Church statement: safeguarding at Iwerne Trust

The Church of England has published the following statement in relation to reports on Channel 4 news. A statement on behalf of the Archbishop of Canterbury has also been issued.


Statement from National Safeguarding Adviser

01 February 2017

Statement from Graham Tilby, the Church of England’s National Safeguarding Adviser, following reports on Channel 4 news:

“The violent abuse of young men between 1978-82, as outlined in the Channel 4 programme, should never have happened and we utterly condemn this behaviour and abuse of power and trust.  The report into these horrific activities, drawn up by those linked with the Iwerne Trust, a non-denominational Christian charity, should have been forwarded to the police at the time.  When the Church of England was alerted by a survivor, through the diocese of Ely in 2013, the police were immediately informed as was the Anglican Church in South Africa where Mr Smyth was then living.  The national safeguarding officer, which was a part time post, was informed and helped find support for the survivors.  Clearly more could have been done at the time to look further into the case. We now have a dedicated central team made up of six full time posts – we will be reviewing all files making further enquiries as necessary.  We echo the Archbishop’s unreserved and unequivocal apology to all the survivors and are committed to listen to anyone who comes forward and we would urge anyone with any further information to report it to the police “


Statement from Archbishop of Canterbury 

Wednesday 1st February 2017

Statement on behalf of the Archbishop of Canterbury, Justin Welby, following reports by Channel 4 News:

“The Archbishop of Canterbury was a Dormitory Officer at Iwerne holiday camp in the late 1970s, where boys from public schools learnt to develop life as Christians. The role was to be a mentor to the boys, as was that of his now wife at a similar camp for girls.

John Smyth was one of the main leaders at the camp and although the Archbishop worked with him, he was not part of the inner circle of friends; no one discussed allegations of abuse by John Smyth with him. The Archbishop left England to work in Paris for an oil company in 1978, where he remained for five years. He began training for ordination in 1989.

The Archbishop knew Mr Smyth had moved overseas but, apart from the occasional card, did not maintain contact with him.

In August 2013 the Bishop of Ely wrote to the Bishop of Cape Town, informing him of concerns expressed to his Diocese Safeguarding Adviser about Mr Smyth from an alleged survivor. The British Police had been notified. The Archbishop’s Chaplain at the time was forwarded this letter, and subsequently showed it to the Archbishop for information only.

The Archbishop has repeatedly said that he believes that the safeguarding of children and vulnerable adults should be a principle priority in all parts of the Church, and that any failings in this area must be immediately reported to the police.

The Archbishop is on the record as saying that survivors must come first, not the Church’s own interests. This applies regardless of how important, distinguished or well-known the perpetrator is.”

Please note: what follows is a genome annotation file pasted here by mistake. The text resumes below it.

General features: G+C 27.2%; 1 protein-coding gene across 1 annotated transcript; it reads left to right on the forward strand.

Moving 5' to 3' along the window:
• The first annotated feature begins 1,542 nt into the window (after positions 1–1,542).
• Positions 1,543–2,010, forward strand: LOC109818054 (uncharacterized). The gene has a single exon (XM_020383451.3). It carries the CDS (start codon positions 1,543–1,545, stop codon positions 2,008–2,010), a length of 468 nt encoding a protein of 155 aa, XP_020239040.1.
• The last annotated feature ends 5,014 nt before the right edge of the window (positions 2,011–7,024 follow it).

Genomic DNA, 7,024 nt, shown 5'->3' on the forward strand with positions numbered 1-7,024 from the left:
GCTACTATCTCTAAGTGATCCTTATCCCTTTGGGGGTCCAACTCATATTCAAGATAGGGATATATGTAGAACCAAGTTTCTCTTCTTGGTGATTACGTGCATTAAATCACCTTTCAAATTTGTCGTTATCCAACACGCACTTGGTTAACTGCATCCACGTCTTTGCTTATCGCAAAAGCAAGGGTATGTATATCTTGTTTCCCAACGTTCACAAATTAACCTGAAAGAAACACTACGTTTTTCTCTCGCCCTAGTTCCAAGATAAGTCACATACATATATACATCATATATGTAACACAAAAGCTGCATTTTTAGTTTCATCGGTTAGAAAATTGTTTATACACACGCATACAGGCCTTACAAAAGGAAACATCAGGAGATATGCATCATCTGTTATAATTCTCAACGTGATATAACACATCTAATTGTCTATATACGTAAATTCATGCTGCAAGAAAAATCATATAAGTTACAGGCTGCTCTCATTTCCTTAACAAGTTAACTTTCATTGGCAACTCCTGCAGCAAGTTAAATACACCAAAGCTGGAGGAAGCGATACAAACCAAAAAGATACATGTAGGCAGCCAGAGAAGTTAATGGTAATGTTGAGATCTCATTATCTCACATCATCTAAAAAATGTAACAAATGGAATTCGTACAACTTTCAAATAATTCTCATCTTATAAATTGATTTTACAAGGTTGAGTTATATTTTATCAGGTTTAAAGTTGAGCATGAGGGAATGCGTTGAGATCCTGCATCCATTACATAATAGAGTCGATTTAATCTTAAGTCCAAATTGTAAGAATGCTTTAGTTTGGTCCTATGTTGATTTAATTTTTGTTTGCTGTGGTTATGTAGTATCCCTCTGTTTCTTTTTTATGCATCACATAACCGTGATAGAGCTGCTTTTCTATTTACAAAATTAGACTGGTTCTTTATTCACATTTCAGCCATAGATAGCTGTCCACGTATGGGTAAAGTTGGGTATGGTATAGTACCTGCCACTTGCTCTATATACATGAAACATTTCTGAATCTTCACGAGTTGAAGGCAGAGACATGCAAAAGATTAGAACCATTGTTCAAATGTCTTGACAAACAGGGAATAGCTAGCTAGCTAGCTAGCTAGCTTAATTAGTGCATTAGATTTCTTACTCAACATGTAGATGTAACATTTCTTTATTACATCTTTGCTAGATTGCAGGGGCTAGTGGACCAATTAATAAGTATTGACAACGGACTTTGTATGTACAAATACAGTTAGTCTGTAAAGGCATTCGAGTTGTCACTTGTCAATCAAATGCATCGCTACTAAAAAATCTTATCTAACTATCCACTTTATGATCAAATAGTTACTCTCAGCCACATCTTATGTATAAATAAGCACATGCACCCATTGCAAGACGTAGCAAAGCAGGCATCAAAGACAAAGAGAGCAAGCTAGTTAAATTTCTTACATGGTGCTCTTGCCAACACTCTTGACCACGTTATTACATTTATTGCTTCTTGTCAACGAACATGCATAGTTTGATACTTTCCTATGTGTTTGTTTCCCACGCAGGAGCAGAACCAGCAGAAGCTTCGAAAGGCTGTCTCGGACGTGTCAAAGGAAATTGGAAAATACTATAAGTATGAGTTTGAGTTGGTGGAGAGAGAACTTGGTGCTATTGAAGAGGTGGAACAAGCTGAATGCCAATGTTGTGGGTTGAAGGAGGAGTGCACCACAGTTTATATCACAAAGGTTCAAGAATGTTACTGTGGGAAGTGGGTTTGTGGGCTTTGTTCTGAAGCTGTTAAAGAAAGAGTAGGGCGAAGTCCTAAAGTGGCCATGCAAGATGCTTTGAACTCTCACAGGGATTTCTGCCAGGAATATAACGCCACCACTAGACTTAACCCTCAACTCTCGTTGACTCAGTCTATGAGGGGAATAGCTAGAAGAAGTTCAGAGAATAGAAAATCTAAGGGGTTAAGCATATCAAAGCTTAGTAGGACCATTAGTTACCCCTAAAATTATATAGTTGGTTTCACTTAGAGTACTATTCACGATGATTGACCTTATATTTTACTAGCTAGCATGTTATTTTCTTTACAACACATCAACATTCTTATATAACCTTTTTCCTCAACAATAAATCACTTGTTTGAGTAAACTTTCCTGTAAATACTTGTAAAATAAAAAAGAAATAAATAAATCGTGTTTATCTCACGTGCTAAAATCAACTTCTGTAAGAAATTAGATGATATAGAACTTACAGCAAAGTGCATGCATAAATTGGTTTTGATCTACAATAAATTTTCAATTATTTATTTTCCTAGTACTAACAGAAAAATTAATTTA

Third Sector subsequently reported that the Charity Commission had contacted the Titus Trust, which had taken over the Iwerne Trust – the charity that had run the holiday camp in the 1970s and 1980s.


Statement from the Titus Trust

“Channel 4 News and others have this week run stories about John Smyth QC, who was Chairman of the Iwerne Trust between 1974 and 1981. The allegations are very disturbing and our thoughts are with all those who have suffered, and their families.

The Titus Trust was set up in 1997 and took over fundraising from The Iwerne Trust. In 2000 it took control of the running of the holidays from Scripture Union.

It was only in 2014 that the board of The Titus Trust became aware of these allegations, after which the Trust provided full disclosure to the police, offering full co-operation with any inquiry that might arise as a result. The allegations were very grave and we believe that they should have been reported to the police when they first became known in 1981.

The Trustees also reported these allegations to the Charity Commission in 2014 who confirmed that they had no regulatory concerns about the management of The Titus Trust. A further update was sent to the Commission this week.

Our safeguarding policy is in line with latest best practice to ensure the safety and care of every individual on our holidays. The Trust is committed to operating a stringent policy which is regularly reviewed and updated. You can access a copy of it: click here.”

Cite this article as: David Pocklington, "Church statement: safeguarding at Iwerne Trust" in Law & Religion UK, 2 February 2017, https://lawandreligionuk.com/2017/02/02/church-statement-safeguarding-at-iwerne-trust/

4 thoughts on “Church statement: safeguarding at Iwerne Trust

  1. While we very rarely refuse comments on posts, we have decided not to accept comments about the Smyth allegations. We do this with regret; but we cannot – for obvious reasons – accept comments that are potentially defamatory and (neither of us being libel specialists) we should prefer not to be in the position of having to make judgments as to what might be defamatory and what might be acceptable.

    Sorry!

    FC & DP

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